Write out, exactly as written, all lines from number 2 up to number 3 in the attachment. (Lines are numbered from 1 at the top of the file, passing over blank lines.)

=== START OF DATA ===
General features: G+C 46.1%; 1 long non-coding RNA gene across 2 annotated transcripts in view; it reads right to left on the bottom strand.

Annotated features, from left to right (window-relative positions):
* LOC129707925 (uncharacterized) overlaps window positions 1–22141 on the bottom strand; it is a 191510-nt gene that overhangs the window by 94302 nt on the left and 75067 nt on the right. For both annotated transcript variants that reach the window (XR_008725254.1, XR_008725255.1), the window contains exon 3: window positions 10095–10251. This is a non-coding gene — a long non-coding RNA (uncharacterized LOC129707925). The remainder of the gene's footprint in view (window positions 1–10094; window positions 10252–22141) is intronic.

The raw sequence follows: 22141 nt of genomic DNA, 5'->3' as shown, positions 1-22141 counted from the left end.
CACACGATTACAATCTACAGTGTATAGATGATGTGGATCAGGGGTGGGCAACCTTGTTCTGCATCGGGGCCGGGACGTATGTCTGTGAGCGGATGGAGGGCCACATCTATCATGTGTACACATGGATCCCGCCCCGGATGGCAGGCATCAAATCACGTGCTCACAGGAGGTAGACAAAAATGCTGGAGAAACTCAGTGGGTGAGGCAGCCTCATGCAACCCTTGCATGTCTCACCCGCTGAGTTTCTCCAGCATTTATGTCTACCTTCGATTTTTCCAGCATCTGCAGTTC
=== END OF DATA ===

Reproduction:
Annotated features, from left to right (window-relative positions):
* LOC129707925 (uncharacterized) overlaps window positions 1–22141 on the bottom strand; it is a 191510-nt gene that overhangs the window by 94302 nt on the left and 75067 nt on the right. For both annotated transcript variants that reach the window (XR_008725254.1, XR_008725255.1), the window contains exon 3: window positions 10095–10251. This is a non-coding gene — a long non-coding RNA (uncharacterized LOC129707925). The remainder of the gene's footprint in view (window positions 1–10094; window positions 10252–22141) is intronic.